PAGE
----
A comprehensive business plan considers numerous factors, including analyses of your products/services, markets, competitors, sales strategies, financials and much more. Its purpose can vary. For example, you might create a business plan to seek funding from a lender or from venture capitalists. Or, you might simply create a plan for yourself as a roadmap for your business. After all, if you want to arrive at a particular destination, it’s usually best to chart a course first and plan how you are going to get there.
A business growth plan, however, is going to be laser-focused on how to capture market share, i.e., get more of your ideal clients (or customers) in the door as quickly and consistently as possible, and serve them in the most efficient, profitable and satisfactory way. Its purpose is to help you grow your business, increase revenue, and, ultimately, increase profitability for the shareholders of the business.
The cornerstone of any small businesses’ business growth plan is its network. Essentially, the more people who are aware of the business and the services the business provides, the better the odds of capturing more market share (getting more clients). Whether the business is just you right now, or you and a few other people, it is still about meeting the right people at the right time to help you grow the business. Those people can be your best referrers, ideal clients, reliable vendors, collaboration partners, or mentors, coaches and advisors. In the end, it’s a numbers game.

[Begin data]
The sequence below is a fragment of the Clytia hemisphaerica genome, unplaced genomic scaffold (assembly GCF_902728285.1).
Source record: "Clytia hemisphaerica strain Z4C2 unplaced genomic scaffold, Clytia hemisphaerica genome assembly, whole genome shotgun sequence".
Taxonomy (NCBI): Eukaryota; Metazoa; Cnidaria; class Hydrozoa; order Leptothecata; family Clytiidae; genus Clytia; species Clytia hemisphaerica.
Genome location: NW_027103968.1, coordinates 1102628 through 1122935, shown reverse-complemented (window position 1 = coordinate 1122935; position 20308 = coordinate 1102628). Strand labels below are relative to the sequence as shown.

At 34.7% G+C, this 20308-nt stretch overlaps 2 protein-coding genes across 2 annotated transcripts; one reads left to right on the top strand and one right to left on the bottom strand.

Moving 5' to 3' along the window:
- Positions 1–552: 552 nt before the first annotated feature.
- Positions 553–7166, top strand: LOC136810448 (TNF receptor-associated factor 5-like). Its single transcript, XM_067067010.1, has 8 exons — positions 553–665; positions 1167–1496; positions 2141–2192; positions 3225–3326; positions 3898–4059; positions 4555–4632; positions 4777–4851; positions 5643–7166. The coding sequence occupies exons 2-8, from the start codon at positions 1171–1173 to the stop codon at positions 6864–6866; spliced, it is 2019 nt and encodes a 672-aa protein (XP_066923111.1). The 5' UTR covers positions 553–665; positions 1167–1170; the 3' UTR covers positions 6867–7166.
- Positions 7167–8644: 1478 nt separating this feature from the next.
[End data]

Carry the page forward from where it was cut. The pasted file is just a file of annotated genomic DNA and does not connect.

That said, not everyone you meet will be helpful to you in your efforts to grow your business. The issue is: you can’t know who will and who won’t be a key person in your life and the life of your business until you meet them. If that’s the case, how then can you possibly create an effective “networking” strategy?
Quite simply, we start by getting clear on exactly whom we serve, how we serve them in a way that is unique, where exactly they (and people who refer people like them) hang out (online and offline), and what we want to say to them when we get in front of them to further the relationship (create intrigue). Lastly, we create a system for following up in a way that adds value and deepens the relationship.
So, let’s break each element down and go a bit deeper:
- Whom we serve. Make a list of the types of people you would like to meet. This could include reliable vendors, collaboration partners, mentors, best referrers, as well as (of course) ideal clients. Once you have your lists, create really detailed demographic and psychographic profiles of each. (Pro Tip: Imagine your phone rings today and it is the one person you would be so thrilled to hear from that it would make your whole month, or even year, that when you hung up the phone you would be doing your happy dance. That’s who we are talking about here. Now, describe that person: How old are they? Gender? Married? Children? Profession? Education level? Title? Position? Community involvement? Hobbies? Board service? How do they make their buying decisions? Who influences them? Think of all the information we need to know to know where they hang out. We want to be able to know what they are thinking before they know it.)